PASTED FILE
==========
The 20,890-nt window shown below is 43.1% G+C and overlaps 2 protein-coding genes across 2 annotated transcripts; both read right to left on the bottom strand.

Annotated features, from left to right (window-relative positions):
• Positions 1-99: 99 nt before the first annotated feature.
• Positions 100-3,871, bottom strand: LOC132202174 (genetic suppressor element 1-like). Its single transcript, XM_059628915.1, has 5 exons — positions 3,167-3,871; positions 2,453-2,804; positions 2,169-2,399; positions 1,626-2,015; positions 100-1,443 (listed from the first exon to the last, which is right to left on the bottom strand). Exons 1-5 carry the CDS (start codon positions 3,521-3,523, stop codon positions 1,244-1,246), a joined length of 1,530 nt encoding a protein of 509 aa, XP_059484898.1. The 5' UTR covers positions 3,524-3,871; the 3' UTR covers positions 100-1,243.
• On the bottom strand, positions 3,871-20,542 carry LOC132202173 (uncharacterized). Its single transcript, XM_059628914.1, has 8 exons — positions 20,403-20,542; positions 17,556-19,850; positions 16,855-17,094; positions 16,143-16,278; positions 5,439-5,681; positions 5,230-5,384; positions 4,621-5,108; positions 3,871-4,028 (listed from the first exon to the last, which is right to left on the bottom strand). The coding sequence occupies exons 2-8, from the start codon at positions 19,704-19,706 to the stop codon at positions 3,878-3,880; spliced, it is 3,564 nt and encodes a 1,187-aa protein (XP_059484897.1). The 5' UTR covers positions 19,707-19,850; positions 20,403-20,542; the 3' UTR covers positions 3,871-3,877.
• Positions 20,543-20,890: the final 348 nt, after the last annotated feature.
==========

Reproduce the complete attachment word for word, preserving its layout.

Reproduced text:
The 20,890-nt window shown below is 43.1% G+C and overlaps 2 protein-coding genes across 2 annotated transcripts; both read right to left on the bottom strand.

Annotated features, from left to right (window-relative positions):
• Positions 1-99: 99 nt before the first annotated feature.
• Positions 100-3,871, bottom strand: LOC132202174 (genetic suppressor element 1-like). Its single transcript, XM_059628915.1, has 5 exons — positions 3,167-3,871; positions 2,453-2,804; positions 2,169-2,399; positions 1,626-2,015; positions 100-1,443 (listed from the first exon to the last, which is right to left on the bottom strand). Exons 1-5 carry the CDS (start codon positions 3,521-3,523, stop codon positions 1,244-1,246), a joined length of 1,530 nt encoding a protein of 509 aa, XP_059484898.1. The 5' UTR covers positions 3,524-3,871; the 3' UTR covers positions 100-1,243.
• On the bottom strand, positions 3,871-20,542 carry LOC132202173 (uncharacterized). Its single transcript, XM_059628914.1, has 8 exons — positions 20,403-20,542; positions 17,556-19,850; positions 16,855-17,094; positions 16,143-16,278; positions 5,439-5,681; positions 5,230-5,384; positions 4,621-5,108; positions 3,871-4,028 (listed from the first exon to the last, which is right to left on the bottom strand). The coding sequence occupies exons 2-8, from the start codon at positions 19,704-19,706 to the stop codon at positions 3,878-3,880; spliced, it is 3,564 nt and encodes a 1,187-aa protein (XP_059484897.1). The 5' UTR covers positions 19,707-19,850; positions 20,403-20,542; the 3' UTR covers positions 3,871-3,877.
• Positions 20,543-20,890: the final 348 nt, after the last annotated feature.